Effects of a Behavior-Changing Treatment Upon In-School Suspension Reassignments
Dick, Earl Marvin
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SubjectSchool discipline--Effectiveness; Student suspension; Behavior modification; School children--Discipline
The problem: What components should be part of an in-school suspension (ISS) program for the the program to be an effective and successful disciplinary tool? Procedure: During a six-week period, half of the students assigned to ISS in Fort Dodge, Iowa, received an academic treatment and worked on academic assignments while in ISS. The others received the academic treatment, plus a behavior-changing treatment that focused upon self-assessment of students' behavior choices and explored alternate behavior choices. An analysis of reassignments to ISS was made to determine if the combined treatments resulted in fewer ISS reassignments than the academic treatment alone. Findings: Out of 60 students who received both treatments, 11 were reassigned to ISS, while 13 of the 62 who received only the academic treatment were reassigned. The behavior-changing treatment was not significant in reducing ISS reassignments. Conclusions: The results of this study provide no evidence that the addition of the behavior-changing component to the Fort Dodge ISS program affected student reassignments to ISS. Recommendations: If conducted over a full academic year, different results might be obtained. Also, a more comprehensive program, providing follow-up guidance after ISS to reinforce the behavior-changing concepts, might be more effective.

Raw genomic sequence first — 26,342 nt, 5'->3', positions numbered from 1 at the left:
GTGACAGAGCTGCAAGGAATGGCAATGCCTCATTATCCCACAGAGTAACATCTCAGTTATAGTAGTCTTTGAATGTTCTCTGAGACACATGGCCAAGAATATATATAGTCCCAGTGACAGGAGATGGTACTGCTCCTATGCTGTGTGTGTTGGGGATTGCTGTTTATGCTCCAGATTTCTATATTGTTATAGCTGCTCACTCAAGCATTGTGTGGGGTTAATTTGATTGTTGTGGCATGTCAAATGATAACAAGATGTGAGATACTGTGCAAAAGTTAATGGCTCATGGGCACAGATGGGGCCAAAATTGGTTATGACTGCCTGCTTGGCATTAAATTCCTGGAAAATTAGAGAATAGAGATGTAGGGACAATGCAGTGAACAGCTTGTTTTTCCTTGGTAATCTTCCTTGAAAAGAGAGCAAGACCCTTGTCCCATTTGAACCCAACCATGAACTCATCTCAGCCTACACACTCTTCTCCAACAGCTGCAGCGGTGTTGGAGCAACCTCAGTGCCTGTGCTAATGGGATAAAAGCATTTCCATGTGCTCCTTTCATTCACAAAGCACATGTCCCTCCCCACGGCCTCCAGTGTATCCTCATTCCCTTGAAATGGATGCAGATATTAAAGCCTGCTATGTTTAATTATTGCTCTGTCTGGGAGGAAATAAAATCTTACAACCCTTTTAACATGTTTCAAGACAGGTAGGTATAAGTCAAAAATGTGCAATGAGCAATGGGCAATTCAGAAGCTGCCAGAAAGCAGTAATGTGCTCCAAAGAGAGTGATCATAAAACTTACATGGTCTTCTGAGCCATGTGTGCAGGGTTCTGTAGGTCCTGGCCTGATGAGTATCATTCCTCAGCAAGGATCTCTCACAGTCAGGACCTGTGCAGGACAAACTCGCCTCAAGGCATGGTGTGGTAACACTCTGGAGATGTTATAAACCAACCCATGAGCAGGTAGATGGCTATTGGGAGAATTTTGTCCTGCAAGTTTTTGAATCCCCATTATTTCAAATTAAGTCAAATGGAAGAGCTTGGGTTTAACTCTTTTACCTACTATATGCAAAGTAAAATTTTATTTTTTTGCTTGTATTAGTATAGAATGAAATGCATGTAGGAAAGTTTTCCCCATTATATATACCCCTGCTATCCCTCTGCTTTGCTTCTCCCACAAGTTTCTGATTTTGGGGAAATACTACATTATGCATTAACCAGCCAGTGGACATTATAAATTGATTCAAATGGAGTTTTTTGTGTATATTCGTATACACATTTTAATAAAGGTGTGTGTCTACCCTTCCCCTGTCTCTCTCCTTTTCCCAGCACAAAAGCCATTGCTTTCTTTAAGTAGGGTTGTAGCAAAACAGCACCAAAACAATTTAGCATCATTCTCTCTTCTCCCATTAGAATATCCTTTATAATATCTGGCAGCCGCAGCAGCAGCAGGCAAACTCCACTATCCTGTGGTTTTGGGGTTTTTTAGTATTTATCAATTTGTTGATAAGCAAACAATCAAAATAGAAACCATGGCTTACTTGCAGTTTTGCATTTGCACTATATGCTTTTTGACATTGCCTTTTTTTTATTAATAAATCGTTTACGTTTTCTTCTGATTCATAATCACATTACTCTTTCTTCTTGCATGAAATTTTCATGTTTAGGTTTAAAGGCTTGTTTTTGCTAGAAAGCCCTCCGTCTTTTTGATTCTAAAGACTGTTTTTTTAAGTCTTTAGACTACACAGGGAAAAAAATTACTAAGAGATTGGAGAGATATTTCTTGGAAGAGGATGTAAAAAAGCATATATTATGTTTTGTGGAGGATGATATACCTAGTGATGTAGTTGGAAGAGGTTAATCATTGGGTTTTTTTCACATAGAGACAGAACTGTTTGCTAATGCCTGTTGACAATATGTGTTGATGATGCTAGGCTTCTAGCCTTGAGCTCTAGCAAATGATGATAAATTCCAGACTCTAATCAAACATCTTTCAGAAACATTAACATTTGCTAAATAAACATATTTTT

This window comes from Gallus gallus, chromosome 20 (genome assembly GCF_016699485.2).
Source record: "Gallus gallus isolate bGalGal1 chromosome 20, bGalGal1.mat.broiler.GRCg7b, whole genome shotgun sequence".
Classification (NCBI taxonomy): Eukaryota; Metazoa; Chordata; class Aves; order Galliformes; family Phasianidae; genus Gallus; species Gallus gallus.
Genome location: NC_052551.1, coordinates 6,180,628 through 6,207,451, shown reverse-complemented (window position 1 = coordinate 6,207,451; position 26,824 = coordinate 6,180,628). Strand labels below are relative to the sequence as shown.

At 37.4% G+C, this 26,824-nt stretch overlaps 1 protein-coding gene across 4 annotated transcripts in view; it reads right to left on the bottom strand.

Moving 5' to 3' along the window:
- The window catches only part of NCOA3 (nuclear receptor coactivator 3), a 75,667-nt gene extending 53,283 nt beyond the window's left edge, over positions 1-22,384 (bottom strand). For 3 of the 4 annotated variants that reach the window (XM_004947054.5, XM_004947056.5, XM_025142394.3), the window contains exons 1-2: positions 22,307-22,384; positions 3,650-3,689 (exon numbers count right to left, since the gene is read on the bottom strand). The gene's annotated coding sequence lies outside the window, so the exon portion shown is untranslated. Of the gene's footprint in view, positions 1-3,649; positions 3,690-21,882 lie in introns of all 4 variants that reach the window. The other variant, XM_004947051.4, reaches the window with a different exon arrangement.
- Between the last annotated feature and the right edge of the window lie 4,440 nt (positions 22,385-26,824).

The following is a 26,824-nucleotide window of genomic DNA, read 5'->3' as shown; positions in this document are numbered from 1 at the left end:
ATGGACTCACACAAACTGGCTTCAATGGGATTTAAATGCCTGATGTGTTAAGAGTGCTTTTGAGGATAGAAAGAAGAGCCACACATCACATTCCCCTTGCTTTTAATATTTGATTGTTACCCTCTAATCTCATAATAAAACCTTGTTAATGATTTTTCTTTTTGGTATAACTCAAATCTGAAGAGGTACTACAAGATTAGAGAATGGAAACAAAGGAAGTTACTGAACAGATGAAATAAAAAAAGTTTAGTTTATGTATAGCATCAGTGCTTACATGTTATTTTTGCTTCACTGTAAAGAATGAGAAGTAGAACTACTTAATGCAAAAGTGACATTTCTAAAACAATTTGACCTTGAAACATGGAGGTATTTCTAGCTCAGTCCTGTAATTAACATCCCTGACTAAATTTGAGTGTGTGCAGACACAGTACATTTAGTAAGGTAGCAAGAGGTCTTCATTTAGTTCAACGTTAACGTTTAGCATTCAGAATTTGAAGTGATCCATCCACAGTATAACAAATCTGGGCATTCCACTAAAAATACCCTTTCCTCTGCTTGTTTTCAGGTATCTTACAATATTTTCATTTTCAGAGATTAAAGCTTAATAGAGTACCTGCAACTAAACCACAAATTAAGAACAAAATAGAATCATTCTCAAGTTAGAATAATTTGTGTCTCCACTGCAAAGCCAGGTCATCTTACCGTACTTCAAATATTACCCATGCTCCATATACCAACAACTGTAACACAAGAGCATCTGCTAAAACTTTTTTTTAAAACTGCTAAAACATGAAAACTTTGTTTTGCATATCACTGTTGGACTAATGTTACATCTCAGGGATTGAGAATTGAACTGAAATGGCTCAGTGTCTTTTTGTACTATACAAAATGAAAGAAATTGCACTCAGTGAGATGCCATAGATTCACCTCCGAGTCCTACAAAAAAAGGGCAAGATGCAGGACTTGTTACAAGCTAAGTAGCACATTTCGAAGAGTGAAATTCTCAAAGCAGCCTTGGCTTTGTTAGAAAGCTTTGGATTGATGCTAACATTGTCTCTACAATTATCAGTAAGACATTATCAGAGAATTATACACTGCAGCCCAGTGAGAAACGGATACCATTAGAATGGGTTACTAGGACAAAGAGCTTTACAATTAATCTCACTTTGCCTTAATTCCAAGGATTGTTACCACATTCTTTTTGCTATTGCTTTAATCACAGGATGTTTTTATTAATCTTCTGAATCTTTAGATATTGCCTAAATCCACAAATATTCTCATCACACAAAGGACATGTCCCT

ii, 20 leaves. Advisor: Barry Steim
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